The Thanksgiving Visitor

The Thanksgiving Visitor is a short story by Truman Capote originally published in the November 1967 issue of McCall's magazine, and later published as a book by Random House, Inc. in 1968.[1] The story takes the form of a childhood tale about a boy and his bully problem. The story has a strong moral lesson related to revenge. It is a sequel to Capote's A Christmas Memory.

The Thanksgiving Visitor
ThanksgivingVisitor.JPG
First edition in solo book form (1968)
AuthorTruman Capote
CountryUnited States
LanguageEnglish
PublisherRandom House
Publication date
1967
Published in English
1968
Pages63 pp
OCLC328485
Preceded by"A Christmas Memory
Followed by"One Christmas

ConceptionEdit

The Thanksgiving Visitor was inspired by Truman Capote's childhood growing up in Alabama.[2] One of the main characters, Miss Sook Faulk is based directly on Truman's older cousin, Nanny Rumbley Faulk, whom Truman called "Sook".[3]

Plot summaryEdit

The story is narrated by nine-year-old Buddy, whose older cousin is his best friend. Buddy gets stopped on the way to school every day by a bully named Odd Henderson, who pins him to the ground and rubs burrs into Buddy's head because "he's a sissy", an appellation to which Buddy admits. To stop this problem, his cousin, Miss Sook, invites Odd to her big Thanksgiving dinner. During the party, when Buddy is sulking in his bathroom cupboard, he spots Odd stealing a precious cameo. When Odd leaves the bathroom, Buddy leaves and claims in front of everyone at the family dinner that Odd has stolen the cameo. Miss Sook goes to check, and she claims that the cameo is in its place, but then Odd admits to stealing the cameo, lays it on a table, and walks out. Buddy then runs out and sulks in the barn, until the afternoon, when Miss Sook teaches him that he shouldn't have publicly humiliated Odd.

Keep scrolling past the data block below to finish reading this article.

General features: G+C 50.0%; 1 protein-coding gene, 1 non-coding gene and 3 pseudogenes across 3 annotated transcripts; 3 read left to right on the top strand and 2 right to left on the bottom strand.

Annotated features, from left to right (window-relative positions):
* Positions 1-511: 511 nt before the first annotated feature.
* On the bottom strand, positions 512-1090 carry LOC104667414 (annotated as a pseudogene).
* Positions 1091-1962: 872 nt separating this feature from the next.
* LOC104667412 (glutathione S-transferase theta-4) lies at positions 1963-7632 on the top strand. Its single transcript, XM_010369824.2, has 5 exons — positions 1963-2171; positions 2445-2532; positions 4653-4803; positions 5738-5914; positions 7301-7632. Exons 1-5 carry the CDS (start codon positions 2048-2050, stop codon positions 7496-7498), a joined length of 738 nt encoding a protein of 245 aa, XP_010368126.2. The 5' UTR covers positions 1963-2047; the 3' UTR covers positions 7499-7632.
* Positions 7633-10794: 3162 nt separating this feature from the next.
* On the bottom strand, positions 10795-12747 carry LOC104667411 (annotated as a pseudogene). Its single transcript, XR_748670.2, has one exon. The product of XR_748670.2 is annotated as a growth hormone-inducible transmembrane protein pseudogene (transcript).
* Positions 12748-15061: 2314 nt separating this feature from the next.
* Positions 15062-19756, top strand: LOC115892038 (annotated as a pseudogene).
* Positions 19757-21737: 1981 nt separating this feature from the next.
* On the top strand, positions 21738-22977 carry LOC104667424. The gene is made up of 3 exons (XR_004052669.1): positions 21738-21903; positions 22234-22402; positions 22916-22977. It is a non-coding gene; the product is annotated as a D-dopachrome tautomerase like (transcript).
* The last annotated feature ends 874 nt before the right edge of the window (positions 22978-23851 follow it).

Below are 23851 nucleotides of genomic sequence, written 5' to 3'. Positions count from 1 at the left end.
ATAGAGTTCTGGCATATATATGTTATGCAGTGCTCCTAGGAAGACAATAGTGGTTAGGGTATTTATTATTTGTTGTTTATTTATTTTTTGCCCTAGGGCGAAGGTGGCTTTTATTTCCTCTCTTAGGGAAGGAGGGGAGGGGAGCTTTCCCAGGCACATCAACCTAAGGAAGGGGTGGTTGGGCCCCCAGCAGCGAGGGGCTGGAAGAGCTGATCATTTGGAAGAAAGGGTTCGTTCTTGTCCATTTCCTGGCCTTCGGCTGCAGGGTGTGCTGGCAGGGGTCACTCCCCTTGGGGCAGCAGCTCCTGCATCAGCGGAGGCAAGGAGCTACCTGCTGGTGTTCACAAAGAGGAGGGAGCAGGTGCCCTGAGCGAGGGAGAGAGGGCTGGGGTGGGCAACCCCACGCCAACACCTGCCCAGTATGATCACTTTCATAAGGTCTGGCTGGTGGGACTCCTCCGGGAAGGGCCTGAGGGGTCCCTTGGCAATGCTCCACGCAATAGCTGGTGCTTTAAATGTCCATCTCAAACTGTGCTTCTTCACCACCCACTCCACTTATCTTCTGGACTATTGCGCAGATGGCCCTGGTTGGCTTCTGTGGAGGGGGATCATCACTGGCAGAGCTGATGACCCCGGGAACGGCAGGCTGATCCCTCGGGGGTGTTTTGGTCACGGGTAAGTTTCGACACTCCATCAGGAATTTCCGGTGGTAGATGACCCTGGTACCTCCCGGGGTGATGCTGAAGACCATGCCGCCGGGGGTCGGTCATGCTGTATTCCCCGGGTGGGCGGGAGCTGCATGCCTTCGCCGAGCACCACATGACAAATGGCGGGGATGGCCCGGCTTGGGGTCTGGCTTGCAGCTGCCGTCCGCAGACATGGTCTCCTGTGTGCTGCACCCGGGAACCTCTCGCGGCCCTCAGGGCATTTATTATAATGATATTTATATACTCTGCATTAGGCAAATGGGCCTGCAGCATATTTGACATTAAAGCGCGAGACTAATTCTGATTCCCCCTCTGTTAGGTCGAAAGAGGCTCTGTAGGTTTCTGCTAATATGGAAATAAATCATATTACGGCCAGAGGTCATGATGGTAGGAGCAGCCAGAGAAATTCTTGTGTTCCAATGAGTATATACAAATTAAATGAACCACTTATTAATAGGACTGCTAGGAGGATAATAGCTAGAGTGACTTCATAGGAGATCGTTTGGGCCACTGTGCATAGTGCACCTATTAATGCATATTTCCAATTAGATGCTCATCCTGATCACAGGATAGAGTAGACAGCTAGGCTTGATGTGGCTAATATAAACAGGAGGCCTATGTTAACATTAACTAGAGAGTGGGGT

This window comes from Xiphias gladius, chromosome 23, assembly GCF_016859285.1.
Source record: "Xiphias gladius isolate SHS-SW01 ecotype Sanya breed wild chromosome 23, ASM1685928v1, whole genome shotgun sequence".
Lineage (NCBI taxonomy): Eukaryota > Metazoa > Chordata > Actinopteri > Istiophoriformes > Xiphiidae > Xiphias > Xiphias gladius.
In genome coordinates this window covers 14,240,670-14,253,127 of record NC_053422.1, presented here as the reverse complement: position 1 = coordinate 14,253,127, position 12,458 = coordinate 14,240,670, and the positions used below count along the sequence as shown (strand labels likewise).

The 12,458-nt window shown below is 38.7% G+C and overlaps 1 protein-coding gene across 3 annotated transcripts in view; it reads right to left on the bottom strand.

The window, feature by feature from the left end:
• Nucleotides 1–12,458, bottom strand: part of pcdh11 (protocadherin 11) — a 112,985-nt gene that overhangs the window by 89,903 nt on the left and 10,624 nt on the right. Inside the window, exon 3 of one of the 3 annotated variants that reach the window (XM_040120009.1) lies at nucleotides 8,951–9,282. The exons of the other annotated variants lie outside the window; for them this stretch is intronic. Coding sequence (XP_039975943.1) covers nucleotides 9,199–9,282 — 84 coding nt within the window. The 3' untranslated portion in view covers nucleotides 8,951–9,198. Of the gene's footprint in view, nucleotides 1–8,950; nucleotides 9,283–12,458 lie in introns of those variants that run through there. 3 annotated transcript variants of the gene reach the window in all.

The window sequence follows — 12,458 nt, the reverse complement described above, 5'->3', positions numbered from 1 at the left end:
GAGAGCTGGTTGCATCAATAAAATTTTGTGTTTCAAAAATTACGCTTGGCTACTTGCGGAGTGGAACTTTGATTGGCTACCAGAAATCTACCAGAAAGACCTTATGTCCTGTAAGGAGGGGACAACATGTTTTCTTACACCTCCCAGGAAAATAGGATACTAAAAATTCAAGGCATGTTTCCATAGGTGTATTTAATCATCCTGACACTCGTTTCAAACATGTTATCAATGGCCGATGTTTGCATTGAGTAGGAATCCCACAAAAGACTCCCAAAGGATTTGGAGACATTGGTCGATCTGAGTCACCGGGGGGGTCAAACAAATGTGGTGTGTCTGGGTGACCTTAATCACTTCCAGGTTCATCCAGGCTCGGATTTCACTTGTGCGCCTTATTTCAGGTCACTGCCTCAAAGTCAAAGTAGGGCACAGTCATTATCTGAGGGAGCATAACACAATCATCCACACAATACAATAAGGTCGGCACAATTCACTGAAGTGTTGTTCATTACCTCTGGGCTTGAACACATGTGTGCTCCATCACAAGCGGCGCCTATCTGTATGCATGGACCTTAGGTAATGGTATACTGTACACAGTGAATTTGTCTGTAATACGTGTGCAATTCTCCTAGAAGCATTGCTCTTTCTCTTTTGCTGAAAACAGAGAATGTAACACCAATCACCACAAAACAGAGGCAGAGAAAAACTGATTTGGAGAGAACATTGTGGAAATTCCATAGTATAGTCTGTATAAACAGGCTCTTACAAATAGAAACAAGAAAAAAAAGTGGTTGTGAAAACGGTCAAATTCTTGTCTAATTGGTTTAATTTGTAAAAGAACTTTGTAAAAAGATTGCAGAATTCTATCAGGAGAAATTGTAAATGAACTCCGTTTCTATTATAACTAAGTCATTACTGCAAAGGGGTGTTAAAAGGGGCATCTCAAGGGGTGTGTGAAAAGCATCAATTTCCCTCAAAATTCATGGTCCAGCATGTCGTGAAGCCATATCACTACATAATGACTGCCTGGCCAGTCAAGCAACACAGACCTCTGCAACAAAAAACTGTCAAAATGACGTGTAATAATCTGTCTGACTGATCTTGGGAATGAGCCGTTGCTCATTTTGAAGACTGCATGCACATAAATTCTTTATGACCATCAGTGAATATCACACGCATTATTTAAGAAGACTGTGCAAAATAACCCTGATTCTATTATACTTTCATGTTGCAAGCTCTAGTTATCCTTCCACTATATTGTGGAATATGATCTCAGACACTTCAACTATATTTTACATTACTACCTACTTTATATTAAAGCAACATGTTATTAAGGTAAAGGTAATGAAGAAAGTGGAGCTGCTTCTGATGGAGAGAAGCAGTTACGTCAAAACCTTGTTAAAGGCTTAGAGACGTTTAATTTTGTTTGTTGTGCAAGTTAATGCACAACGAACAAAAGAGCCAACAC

Reception and critical analysisEdit

An aunt of Truman Capote's was hurt by the tale because she felt Capote had invented a troubled childhood. She said "I just can't believe what Truman has made us out to be and the way he's talked about his childhood. We were a very decent, well-off family, and he's made it to be quite another story."[4]

AdaptationEdit

The story was adapted for television and filmed in Alabama with Capote and many of his friends and family present as observers.[5] The 1967 television production of The Thanksgiving Visitor earned Geraldine Page a second Emmy Award.[6]

ReferencesEdit

Notes
  1. ^ A Christmas Memory Also includes "One Christmas" and "The Thanksgiving Visitor" (New York: Modern rary, 2007), copyright page.
  2. ^ A Christmas Memory Also includes "One Christmas" and "The Thanksgiving Visitor" (New York: Modern Library, 2007), cover flap.
  3. ^ Rudisill, Marie & Simmons, James C. The Southern Haunting of Truman Capote (Nashville, Tennessee: Cumberland House, 2000), page 65.
  4. ^ Plimpton, George Truman Capote: In Which Various Friends, Enemies, Acquaintances, and Detractors Recall His Turbulent Career (New York: Doubleday, 1997), page 361.
  5. ^ Clarke, Gerald. Capote: A Biography (New York: Simon & Schuster, 1988), pages 390-391.
  6. ^ Geraldine Page – Awards at the Internet Movie Database
Bibliography
  • Capote, Truman (2007). A Christmas Memory: Also includes "One Christmas" and "The Thanksgiving Visitor". New York: Modern Library. ISBN 978-0679602378.
  • Clarke, Gerald (1988). Capote, A Biography (1st ed.). New York: Simon & Schuster. ISBN 978-0241125496.
  • Plimpton, George (1997). Truman Capote: In Which Various Friends, Enemies, Acquaintances, and Detractors Recall His Turbulent Career (1st ed.). New York: Doubleday. ISBN 0385232497.
  • Rudisill, Marie; Simmons, James (2000). The Southern Haunting of Truman Capote (1st ed.). Nashville, Tennessee: Cumberland House. ISBN 1581821360.